Intelligent banking needs a cybersecurity edge

Advances in financial technology are transforming banking as we know it and this spark innovation is changing the approach of this historically traditional sector.

How can the industry ensure their cybersecurity strategy matches the rest of their next-gen business?

Long gone is the age of weekly visits to your friendly neighborhood banker, as the industry has evolved significantly over the last decade. At the heart of the shifting finance sector are innovative companies, many from outside the banking ecosystem boasting ultimate convenience, next-level agility and the ability to adapt to an increasingly mobile, on-the-go lifestyle for a friction-less society, who are already overhauling even the most traditional aspects – payments, lending, insurance and more. Regulations like PSD/PSD2, SEPA and IFR have only added fuel to that fire. Thus, a race began between the traditional payment providers and the non-bank competition disrupting the status quo.

It’s imperative that cutting edge cybersecurity is not buried by efforts to create innovative and revolutionary financial technology. Apathy towards security can have detrimental results, as highlighted by the recent Bitcoin hack on South Korean cryptocurrency exchange, Coinrail, which caused a 5.6 percent drop to the value. Beyond offering a buzz-worthy new payments app or automating exhausting mortgage applications, for example, traditional payment providers and FinTechs need to ensure that their business is resilient against increasingly sophisticated cybercrime and ready for a hyperconnected world.

Agility Now and into the Future

For traditional payment providers and FinTechs to be able to tout complete agility and advancement today, they must be able to accommodate the very serious security threats of tomorrow. To help streamline their imminent arrival into the market, many FinTechs partner with established, trusted firms to help bring their ideas to life. These are often mutually beneficial relationships and are effectively levelling the playing field for banks and payments companies, creating an environment where embracing technology and innovation can help them emerge in a crowded market, secure new customers and stay compliant with changing regulations.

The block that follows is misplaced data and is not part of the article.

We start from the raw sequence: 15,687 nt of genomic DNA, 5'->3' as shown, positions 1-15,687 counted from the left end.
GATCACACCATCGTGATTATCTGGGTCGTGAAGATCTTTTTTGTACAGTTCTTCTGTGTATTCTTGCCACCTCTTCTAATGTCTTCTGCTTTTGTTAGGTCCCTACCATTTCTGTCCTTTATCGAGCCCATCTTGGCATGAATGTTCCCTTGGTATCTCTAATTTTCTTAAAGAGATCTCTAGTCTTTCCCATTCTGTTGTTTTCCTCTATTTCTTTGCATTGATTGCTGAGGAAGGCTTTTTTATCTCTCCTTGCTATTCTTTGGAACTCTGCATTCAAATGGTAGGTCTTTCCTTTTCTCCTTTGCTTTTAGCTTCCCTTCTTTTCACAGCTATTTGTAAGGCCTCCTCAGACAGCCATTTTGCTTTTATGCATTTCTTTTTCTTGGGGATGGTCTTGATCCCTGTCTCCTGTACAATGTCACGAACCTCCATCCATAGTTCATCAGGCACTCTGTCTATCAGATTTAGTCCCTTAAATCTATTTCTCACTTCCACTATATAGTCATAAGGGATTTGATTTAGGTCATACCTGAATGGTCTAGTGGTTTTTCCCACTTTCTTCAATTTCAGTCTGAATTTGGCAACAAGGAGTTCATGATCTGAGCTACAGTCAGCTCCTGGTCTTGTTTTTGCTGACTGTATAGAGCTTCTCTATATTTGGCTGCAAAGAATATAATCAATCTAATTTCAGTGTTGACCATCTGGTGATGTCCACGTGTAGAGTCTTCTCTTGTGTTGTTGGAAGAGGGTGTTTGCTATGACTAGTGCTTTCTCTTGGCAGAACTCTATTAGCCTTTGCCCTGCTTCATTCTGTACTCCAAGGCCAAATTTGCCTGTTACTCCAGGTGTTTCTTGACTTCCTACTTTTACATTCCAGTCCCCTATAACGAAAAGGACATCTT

In our hyperconnected world of the near future, consumers may never have to take out their wallets to hand over cash or swipe a card. When you leave a store, the cost of the items in your basket will be automatically charged to your bank account. Amazon has already successfully tested this out. The same goes for: buying gas, paying for parking, paying bridge tolls etc. as your connected vehicle communicates with your bank account, as well as the city infrastructure surrounding it. However, with each new endpoint is a new opportunity to compromise security – and there will be millions. How can you ensure your FinTech is implementing cybersecurity that can support our future of digital payments?

Here are a few constants to keep in mind:

  • Identity security: From the moment of issue, identities which are used as authentication must have security that reflects their intrinsic value and the risk that is associated with their use.
  • Regulations: Transactions must be protected in accordance both with the requirements laid out by the governing bodies and with the value of each and aggregated transactions.
  • Personal data: All personal data must be protected in accordance with both industry governance and local law.
  • Data in the cloud: And last but not least: any data at rest and in motion in or into the cloud needs to be secured.

At the core of these security “constants” is a reliable robust technology: cryptography. Even in the face of a rapidly evolving market, FinTechs can look to more traditional, established banks who’ve historically – and successfully — relied on this security to accomplish critical tasks like holding highly sensitive key material, processing transactions and generating, issuing and validating identities and payment cards, which will be even more crucial as our cities, cars and infrastructures become increasingly smart.